Boris Johnson is facing a corruption legal battle over whether his party has been funnelling taxpayer cash into Tory areas to give it a political advantage.
The High Court will decide whether the PM’s £4.8bn “Levelling Up Fund” unlawfully and systematically sent cash to areas considered to be “of political benefit to the Conservative party”.
Judges agreed to hear a legal challenge brought by the Good Law Project, stating: “The grounds are arguable.”
The lawsuit, formally filed against Rishi Sunak, Robert Jenrick and Grant Shapps in their government roles, could find that the centrepiece of the government’s so-called “levelling-up” agenda is unlawful.
The leafy market town constituencies of Mr Sunak and Mr Jenrick are among the areas to benefit from an unusual funding formula that critics accused of amounting to “pork barrel politics”.
Campaigners cited an investigation by the National Audit Office, which found that the government’s list of targets for the cash had been published without supporting information to explain why they had been chosen.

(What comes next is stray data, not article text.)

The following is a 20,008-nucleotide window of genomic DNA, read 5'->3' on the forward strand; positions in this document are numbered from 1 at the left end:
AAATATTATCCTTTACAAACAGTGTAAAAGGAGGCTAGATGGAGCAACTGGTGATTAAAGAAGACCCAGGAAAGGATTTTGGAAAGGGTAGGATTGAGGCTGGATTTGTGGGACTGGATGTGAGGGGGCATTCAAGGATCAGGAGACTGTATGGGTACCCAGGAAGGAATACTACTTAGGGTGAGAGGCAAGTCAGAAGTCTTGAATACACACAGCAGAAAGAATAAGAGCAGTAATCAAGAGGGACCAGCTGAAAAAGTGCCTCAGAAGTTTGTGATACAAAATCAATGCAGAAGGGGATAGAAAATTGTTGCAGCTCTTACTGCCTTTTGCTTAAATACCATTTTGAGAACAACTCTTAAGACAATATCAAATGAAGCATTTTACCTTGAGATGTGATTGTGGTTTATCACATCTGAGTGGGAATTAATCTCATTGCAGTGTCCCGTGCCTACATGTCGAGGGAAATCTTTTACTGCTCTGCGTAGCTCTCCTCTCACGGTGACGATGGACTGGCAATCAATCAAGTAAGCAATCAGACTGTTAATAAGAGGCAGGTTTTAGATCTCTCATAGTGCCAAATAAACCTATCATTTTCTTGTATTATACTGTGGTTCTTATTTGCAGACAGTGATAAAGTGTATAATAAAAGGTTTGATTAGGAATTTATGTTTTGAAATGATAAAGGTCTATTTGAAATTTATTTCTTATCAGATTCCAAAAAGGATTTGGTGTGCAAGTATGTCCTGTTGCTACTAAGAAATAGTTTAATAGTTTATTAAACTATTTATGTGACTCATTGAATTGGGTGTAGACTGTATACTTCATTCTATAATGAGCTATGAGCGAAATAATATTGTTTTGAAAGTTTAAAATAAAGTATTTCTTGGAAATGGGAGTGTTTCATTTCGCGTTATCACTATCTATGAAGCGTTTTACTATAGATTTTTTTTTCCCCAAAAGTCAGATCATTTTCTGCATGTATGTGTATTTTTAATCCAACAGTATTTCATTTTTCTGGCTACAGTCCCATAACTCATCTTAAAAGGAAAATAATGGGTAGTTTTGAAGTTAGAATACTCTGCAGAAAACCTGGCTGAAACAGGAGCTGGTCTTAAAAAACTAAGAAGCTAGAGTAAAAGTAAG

The House of Commons’ cross-party Public Accounts Committee had also said the lack of transparency had left to concerns of “political bias” in the allocation of funds.
Forty out of the first 45 schemes to be approved under the fund in March had at least one Conservative MP.
Jolyon Maugham, the barrister who founded the campaign group bringing the suit, said at the time: “If you think that it’s coincidence that Tory marginals are huge beneficiaries I have a fine bridge to sell you. To ensure the Tories don’t use public money for party purposes, the Good Law Project is suing.”
Source: The Independent